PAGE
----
Friday, September 15, 2017

Reflections on New York Fashion Week // Spring 2018 //

The most challenging dilemma to tackle during New York Fashion Week was the politicisation or depoliticisation of garments. From Tom Ford on the opening day to Marc Jacobs on Wednesday evening, one didn’t know whether to lambast designers for lack of political context or to examine the clothing as they are. 

These conflicts have been highlighted as the most controversial American administration continually eviscerate progressive legislature and the country reels from the effects of Hurricane Harvey in the south, wildfires in Oregon and on a human level, the domestic terrorism at Charlottesville. 

(Notably, on the topic of Hurricane Harvey, there is First Lady Melania Trump insensitively arriving to survey the damage of Hurricane Harvey in stilettos—one cannot comprehend the flagrant display of upper class white privilege at the site of such destruction.)

But, it must be asked, can fashion have a social conscience if its very nature is a consumerists’ playground? The proliferation of ethical fashion—supported fervently by Academy Award-winning actress Anne Hathaway on recent promotional tours—has been a felt force, with stylists requesting their clients to wear vintage garments or pieces from sustainable fashion designers. However, sustainable fashion designers are few and far between with the exception of a label like Oscar de la Renta whose clothing is made in-house in the New York studio, ahead of fashion week. Those minuscule sequins, crystals, and leather patches on surrealist-inspired evening-wear was all done in-house—although as a whole, it was pastiche, lacked direction and the elegance synonymous with the brand.

It couldn’t match Mary-Kate and Ashley Olsen’s The Row outing at the Carlyle Hotel. It was unobtrusive, refined and sophisticated. It was everything we’ve come to expect from The Row—it is what women will want to wear in the winter months. Ditto Derek Lam’s return to the runway at the Pool Room. He reeled out a budding wardrobe of covetable separates, or the primness of Lela Rose’s colourful outing in Washington Square Park.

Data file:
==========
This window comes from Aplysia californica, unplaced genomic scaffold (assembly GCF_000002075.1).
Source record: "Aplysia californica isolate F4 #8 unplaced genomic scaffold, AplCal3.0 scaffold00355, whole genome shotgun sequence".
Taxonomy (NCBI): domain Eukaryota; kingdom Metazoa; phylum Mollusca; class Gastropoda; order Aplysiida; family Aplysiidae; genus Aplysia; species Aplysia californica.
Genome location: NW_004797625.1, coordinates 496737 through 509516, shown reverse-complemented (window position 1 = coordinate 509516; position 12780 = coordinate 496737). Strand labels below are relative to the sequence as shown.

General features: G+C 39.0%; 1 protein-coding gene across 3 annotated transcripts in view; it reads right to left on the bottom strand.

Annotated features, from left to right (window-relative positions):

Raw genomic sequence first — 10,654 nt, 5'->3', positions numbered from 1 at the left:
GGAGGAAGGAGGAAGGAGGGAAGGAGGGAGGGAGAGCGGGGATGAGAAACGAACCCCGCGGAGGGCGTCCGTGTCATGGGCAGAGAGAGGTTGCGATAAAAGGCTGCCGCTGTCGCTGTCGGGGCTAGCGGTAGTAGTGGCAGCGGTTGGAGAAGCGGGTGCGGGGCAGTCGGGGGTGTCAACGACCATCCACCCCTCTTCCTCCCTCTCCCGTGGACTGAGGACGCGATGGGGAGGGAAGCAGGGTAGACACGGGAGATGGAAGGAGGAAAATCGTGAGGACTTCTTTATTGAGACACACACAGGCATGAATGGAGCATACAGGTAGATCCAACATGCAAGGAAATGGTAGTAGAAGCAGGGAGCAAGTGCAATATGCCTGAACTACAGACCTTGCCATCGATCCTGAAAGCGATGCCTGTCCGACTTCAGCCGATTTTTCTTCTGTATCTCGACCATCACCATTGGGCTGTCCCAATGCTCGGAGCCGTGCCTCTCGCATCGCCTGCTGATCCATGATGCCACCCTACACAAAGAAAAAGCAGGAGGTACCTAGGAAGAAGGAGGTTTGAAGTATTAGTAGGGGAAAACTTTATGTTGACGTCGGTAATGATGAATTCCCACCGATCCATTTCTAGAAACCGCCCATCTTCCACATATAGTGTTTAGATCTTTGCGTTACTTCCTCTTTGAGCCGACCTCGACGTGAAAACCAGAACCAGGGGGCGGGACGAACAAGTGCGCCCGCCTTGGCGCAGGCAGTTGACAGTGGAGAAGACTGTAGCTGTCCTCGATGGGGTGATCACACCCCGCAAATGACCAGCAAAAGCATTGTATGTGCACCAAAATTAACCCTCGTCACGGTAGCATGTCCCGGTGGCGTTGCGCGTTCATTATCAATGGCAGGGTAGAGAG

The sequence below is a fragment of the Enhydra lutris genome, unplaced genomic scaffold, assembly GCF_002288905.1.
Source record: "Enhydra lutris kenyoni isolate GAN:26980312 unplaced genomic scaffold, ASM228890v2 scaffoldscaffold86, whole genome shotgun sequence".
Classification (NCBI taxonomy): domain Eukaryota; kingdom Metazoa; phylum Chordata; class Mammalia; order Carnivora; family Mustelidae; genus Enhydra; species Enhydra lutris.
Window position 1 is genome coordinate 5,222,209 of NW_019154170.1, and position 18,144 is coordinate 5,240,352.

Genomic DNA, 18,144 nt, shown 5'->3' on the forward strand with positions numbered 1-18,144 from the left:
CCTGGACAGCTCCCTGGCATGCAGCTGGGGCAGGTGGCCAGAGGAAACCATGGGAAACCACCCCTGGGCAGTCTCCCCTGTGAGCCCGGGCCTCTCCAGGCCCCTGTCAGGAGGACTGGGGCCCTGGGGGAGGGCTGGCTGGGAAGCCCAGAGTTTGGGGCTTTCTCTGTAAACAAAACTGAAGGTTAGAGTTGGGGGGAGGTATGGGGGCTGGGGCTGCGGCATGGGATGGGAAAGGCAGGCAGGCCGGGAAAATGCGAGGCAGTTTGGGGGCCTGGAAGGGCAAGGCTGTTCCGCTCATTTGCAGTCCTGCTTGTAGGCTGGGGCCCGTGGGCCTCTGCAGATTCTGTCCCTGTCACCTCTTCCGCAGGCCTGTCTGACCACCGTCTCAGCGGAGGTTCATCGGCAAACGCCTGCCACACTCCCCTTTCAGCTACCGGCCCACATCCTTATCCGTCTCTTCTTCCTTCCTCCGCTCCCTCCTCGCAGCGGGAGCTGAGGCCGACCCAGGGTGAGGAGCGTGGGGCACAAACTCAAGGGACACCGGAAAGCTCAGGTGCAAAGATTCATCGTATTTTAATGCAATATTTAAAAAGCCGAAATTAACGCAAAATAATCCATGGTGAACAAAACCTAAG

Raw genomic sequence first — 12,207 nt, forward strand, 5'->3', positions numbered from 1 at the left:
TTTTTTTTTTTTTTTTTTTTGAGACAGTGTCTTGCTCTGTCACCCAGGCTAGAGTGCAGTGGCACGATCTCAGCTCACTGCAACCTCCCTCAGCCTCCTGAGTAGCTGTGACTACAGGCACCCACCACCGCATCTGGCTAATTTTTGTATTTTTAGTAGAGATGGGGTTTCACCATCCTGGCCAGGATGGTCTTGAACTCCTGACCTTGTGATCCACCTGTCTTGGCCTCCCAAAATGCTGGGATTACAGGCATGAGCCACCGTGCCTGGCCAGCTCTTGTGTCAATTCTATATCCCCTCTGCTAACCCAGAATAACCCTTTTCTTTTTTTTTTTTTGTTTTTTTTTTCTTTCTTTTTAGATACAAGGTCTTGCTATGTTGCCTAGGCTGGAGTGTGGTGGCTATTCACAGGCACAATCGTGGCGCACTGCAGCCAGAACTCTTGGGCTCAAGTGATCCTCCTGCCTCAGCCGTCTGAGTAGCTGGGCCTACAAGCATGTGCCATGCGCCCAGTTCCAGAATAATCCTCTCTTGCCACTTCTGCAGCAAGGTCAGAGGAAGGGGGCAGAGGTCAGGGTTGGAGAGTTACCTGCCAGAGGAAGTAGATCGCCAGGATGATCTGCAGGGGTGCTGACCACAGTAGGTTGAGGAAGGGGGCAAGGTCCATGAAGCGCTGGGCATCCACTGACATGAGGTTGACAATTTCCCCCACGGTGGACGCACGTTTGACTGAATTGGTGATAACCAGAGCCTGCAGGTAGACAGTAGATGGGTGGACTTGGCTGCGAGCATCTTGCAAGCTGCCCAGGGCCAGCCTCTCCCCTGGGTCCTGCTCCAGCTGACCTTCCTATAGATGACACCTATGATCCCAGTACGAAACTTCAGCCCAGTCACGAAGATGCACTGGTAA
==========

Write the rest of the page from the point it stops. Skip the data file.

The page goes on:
Elegance has a counterpoint in the loudness of brands like Linder, Alexander Wang and Rihanna’s Fenty x Puma. Linder’s gothic-inspired collection was particularly underwhelming. Alexander Wang’s three-act runway show that began at Lafayette Street before moving onto Astor Place (two public-facing shows) before arriving for the editors to see it in Brooklyn. It recalled past looks that defined the brand in its infancy and it was a rather nice throwback but it synthesised with the newer, bolder, louder elements that have characterised the brand in recent years. (As is tradition, it was followed by a heck of a party.) Furthermore, Rihanna’s third Fenty x Puma show saw freestyle motorcyclists charge the X games-inspired event. The clothes didn’t do much other than boldly proclaim that they don’t have to: she’s Rihanna, avant tout.

The best shows of the week were spotlighted in the absence of Altuzarra, Proenza Schouler, Thom Browne and Rodarte. Eckhaus Latta showed a searing post-gender amalgamation of clothes not confined to the rigorous silhouettes as predetermined by designers of generation past. Similarly, the work at Chromat was fabulous and flirty as usual, fit for men and women of all sizes. Jonathan Saunders finally hit his stride at Diane von Furstenberg after two quiet seasons. His debut runway presentation was one for the books: an ode to the 1970s, the creative heyday of New York City.

For some, the week rested on Shayne Oliver’s debut at Helmut Lang and Marc Jacobs. In the case of Oliver, he failed to create memorable fashion. His clothes were fine, some of them strong, but they didn’t create lasting moments and quite simply, that’s what one should expect from Helmut Lang, a label which defined the 1990s. Jacobs also missed the mark as his clothing—a greatest hits of sorts—was overly referential but it did eschew from the abbreviated skirts he’s grown fond of lately. 

New York Fashion Week is modern, forward-thinking in its approach to presentation. They may have taken a hit with the exodus of noteworthy labels but emerging talents rose to the challenge. One hopes they adapt more effectively, and speedily, to the political turmoil of their country.

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